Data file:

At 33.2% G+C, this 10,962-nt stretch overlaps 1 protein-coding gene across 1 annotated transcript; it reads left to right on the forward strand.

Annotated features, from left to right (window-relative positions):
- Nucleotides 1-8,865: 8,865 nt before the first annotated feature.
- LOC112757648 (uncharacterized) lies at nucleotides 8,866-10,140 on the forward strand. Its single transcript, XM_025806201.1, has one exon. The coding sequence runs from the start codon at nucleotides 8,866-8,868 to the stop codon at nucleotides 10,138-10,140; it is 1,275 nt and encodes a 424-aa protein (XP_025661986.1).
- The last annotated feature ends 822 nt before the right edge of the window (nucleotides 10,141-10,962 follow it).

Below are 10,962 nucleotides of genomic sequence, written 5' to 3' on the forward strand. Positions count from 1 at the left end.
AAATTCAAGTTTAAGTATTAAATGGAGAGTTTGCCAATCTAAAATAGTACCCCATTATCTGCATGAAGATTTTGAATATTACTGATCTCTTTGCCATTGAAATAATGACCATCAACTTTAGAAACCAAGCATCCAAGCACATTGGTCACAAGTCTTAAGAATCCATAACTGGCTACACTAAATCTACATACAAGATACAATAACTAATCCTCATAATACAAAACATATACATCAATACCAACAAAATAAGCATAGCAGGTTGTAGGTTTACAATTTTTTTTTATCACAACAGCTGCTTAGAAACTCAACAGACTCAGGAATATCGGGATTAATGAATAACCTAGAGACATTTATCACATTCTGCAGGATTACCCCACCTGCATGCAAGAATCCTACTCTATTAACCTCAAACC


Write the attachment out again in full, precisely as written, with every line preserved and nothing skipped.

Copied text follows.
At 33.2% G+C, this 10,962-nt stretch overlaps 1 protein-coding gene across 1 annotated transcript; it reads left to right on the forward strand.

Annotated features, from left to right (window-relative positions):
- Nucleotides 1-8,865: 8,865 nt before the first annotated feature.
- LOC112757648 (uncharacterized) lies at nucleotides 8,866-10,140 on the forward strand. Its single transcript, XM_025806201.1, has one exon. The coding sequence runs from the start codon at nucleotides 8,866-8,868 to the stop codon at nucleotides 10,138-10,140; it is 1,275 nt and encodes a 424-aa protein (XP_025661986.1).
- The last annotated feature ends 822 nt before the right edge of the window (nucleotides 10,141-10,962 follow it).

Below are 10,962 nucleotides of genomic sequence, written 5' to 3' on the forward strand. Positions count from 1 at the left end.
AAATTCAAGTTTAAGTATTAAATGGAGAGTTTGCCAATCTAAAATAGTACCCCATTATCTGCATGAAGATTTTGAATATTACTGATCTCTTTGCCATTGAAATAATGACCATCAACTTTAGAAACCAAGCATCCAAGCACATTGGTCACAAGTCTTAAGAATCCATAACTGGCTACACTAAATCTACATACAAGATACAATAACTAATCCTCATAATACAAAACATATACATCAATACCAACAAAATAAGCATAGCAGGTTGTAGGTTTACAATTTTTTTTTATCACAACAGCTGCTTAGAAACTCAACAGACTCAGGAATATCGGGATTAATGAATAACCTAGAGACATTTATCACATTCTGCAGGATTACCCCACCTGCATGCAAGAATCCTACTCTATTAACCTCAAACC